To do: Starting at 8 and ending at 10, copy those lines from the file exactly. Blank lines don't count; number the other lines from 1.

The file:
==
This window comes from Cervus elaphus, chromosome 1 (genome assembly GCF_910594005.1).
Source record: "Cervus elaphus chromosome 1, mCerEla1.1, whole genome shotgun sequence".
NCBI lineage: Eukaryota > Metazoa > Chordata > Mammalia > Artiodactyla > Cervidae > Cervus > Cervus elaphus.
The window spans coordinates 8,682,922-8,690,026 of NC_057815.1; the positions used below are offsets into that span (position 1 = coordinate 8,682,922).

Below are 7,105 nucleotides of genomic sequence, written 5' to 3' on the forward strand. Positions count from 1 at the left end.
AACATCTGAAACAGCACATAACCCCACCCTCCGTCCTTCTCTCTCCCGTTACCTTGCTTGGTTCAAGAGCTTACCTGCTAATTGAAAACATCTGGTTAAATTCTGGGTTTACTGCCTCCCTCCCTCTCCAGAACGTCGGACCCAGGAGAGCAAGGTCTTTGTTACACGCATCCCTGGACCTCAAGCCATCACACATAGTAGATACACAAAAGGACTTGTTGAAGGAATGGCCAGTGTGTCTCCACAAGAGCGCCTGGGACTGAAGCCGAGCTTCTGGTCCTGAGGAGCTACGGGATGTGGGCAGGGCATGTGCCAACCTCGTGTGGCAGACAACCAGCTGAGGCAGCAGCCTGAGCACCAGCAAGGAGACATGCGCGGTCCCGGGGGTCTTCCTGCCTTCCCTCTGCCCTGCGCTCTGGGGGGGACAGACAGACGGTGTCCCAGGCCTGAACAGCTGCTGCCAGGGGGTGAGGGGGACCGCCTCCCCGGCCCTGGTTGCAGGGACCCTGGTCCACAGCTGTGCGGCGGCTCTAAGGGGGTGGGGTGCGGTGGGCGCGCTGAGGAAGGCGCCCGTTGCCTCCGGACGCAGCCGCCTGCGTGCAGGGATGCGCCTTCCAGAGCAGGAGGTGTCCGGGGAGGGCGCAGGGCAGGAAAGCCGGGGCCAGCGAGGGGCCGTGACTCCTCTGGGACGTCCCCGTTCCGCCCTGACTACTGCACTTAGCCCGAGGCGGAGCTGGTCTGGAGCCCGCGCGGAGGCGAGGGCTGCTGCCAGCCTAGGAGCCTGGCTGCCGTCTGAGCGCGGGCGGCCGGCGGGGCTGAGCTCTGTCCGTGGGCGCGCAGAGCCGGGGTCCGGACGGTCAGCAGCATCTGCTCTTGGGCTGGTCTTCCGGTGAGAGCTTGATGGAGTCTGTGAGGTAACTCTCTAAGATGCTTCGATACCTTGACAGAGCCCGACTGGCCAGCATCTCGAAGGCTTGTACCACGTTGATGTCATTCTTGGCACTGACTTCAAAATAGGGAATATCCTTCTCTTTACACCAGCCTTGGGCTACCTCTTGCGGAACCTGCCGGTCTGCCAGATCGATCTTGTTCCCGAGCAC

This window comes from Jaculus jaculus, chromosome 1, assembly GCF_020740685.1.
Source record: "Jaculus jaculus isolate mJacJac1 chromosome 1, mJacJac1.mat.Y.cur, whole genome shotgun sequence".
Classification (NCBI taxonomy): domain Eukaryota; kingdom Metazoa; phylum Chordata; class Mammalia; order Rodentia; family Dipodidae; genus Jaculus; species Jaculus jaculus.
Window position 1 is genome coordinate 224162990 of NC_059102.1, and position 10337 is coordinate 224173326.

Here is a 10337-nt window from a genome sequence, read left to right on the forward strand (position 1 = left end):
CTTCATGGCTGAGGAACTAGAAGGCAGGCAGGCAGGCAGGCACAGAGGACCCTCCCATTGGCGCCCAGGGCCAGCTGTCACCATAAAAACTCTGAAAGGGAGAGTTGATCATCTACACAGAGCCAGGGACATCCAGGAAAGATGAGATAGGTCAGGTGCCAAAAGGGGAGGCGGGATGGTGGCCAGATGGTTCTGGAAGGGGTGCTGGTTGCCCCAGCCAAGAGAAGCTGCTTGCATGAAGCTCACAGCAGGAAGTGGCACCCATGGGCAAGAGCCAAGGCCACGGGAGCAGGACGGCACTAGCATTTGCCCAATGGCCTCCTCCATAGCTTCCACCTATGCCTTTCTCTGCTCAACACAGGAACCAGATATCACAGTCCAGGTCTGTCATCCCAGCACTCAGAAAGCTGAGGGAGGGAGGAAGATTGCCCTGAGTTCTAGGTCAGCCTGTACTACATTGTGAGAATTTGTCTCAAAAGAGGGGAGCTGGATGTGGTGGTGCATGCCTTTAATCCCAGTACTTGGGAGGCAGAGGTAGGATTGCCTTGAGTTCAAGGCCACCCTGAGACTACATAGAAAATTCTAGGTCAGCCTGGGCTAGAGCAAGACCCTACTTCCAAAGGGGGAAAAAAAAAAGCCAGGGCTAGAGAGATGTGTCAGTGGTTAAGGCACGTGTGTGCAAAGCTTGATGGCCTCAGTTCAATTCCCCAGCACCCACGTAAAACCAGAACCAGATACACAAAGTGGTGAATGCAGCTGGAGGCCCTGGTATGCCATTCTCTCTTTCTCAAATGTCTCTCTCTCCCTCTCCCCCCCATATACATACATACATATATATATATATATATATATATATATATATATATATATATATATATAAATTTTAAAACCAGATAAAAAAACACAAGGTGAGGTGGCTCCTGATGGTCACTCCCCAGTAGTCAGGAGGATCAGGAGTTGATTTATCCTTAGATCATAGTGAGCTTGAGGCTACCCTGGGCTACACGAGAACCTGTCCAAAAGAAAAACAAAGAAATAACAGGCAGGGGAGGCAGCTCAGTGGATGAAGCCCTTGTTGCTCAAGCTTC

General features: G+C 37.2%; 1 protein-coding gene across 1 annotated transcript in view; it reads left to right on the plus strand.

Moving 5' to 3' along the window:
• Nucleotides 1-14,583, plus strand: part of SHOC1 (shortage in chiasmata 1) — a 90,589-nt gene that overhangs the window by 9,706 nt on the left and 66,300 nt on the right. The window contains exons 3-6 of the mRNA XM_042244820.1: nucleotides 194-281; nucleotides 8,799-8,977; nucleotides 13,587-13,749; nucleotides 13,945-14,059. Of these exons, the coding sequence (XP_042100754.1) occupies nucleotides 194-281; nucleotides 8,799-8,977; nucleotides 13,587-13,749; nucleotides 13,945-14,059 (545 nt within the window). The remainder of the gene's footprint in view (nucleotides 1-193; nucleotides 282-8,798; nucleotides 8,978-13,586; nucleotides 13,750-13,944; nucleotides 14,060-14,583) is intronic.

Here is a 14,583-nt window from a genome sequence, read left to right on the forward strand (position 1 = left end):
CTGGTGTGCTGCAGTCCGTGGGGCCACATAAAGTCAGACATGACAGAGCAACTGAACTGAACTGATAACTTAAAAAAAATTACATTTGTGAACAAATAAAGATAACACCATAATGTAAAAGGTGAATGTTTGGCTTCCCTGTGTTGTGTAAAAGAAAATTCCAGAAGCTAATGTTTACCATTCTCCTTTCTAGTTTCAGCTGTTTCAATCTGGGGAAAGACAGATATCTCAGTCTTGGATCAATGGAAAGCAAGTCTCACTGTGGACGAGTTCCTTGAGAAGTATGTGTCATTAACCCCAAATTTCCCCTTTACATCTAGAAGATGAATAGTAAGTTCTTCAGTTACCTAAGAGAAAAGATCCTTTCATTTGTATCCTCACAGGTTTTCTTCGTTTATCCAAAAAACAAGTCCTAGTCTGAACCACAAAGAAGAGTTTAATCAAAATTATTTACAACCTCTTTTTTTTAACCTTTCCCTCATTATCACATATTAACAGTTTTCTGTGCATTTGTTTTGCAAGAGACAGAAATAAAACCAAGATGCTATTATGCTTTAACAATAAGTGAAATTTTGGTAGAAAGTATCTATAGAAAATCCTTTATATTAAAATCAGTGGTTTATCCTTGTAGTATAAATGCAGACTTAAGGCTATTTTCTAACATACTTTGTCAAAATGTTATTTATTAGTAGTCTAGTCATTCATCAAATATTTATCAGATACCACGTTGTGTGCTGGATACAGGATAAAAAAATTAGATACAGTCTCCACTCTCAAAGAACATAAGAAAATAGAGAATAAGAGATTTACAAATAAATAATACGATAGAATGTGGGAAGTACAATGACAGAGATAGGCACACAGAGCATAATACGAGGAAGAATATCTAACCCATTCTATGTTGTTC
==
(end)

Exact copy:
Source record: "Jaculus jaculus isolate mJacJac1 chromosome 1, mJacJac1.mat.Y.cur, whole genome shotgun sequence".
Classification (NCBI taxonomy): domain Eukaryota; kingdom Metazoa; phylum Chordata; class Mammalia; order Rodentia; family Dipodidae; genus Jaculus; species Jaculus jaculus.
Window position 1 is genome coordinate 224162990 of NC_059102.1, and position 10337 is coordinate 224173326.